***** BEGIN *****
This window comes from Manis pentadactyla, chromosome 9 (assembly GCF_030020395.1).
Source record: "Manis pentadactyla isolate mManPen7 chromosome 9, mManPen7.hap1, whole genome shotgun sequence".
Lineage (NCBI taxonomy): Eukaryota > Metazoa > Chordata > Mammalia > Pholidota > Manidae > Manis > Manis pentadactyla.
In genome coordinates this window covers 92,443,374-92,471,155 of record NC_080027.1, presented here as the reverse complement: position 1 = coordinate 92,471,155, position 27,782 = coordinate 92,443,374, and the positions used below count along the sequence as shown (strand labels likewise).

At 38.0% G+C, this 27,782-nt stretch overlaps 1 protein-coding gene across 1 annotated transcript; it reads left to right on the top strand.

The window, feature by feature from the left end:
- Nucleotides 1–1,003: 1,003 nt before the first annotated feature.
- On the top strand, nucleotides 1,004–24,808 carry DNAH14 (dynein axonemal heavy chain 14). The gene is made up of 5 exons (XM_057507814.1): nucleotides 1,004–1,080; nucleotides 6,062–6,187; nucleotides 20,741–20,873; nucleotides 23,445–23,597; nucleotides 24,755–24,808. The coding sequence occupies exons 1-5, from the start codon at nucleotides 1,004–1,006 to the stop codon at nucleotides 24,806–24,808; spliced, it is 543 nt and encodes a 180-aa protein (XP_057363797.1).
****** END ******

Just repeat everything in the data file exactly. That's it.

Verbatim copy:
This window comes from Manis pentadactyla, chromosome 9 (assembly GCF_030020395.1).
Source record: "Manis pentadactyla isolate mManPen7 chromosome 9, mManPen7.hap1, whole genome shotgun sequence".
Lineage (NCBI taxonomy): Eukaryota > Metazoa > Chordata > Mammalia > Pholidota > Manidae > Manis > Manis pentadactyla.
In genome coordinates this window covers 92,443,374-92,471,155 of record NC_080027.1, presented here as the reverse complement: position 1 = coordinate 92,471,155, position 27,782 = coordinate 92,443,374, and the positions used below count along the sequence as shown (strand labels likewise).

At 38.0% G+C, this 27,782-nt stretch overlaps 1 protein-coding gene across 1 annotated transcript; it reads left to right on the top strand.

The window, feature by feature from the left end:
- Nucleotides 1–1,003: 1,003 nt before the first annotated feature.
- On the top strand, nucleotides 1,004–24,808 carry DNAH14 (dynein axonemal heavy chain 14). The gene is made up of 5 exons (XM_057507814.1): nucleotides 1,004–1,080; nucleotides 6,062–6,187; nucleotides 20,741–20,873; nucleotides 23,445–23,597; nucleotides 24,755–24,808. The coding sequence occupies exons 1-5, from the start codon at nucleotides 1,004–1,006 to the stop codon at nucleotides 24,806–24,808; spliced, it is 543 nt and encodes a 180-aa protein (XP_057363797.1).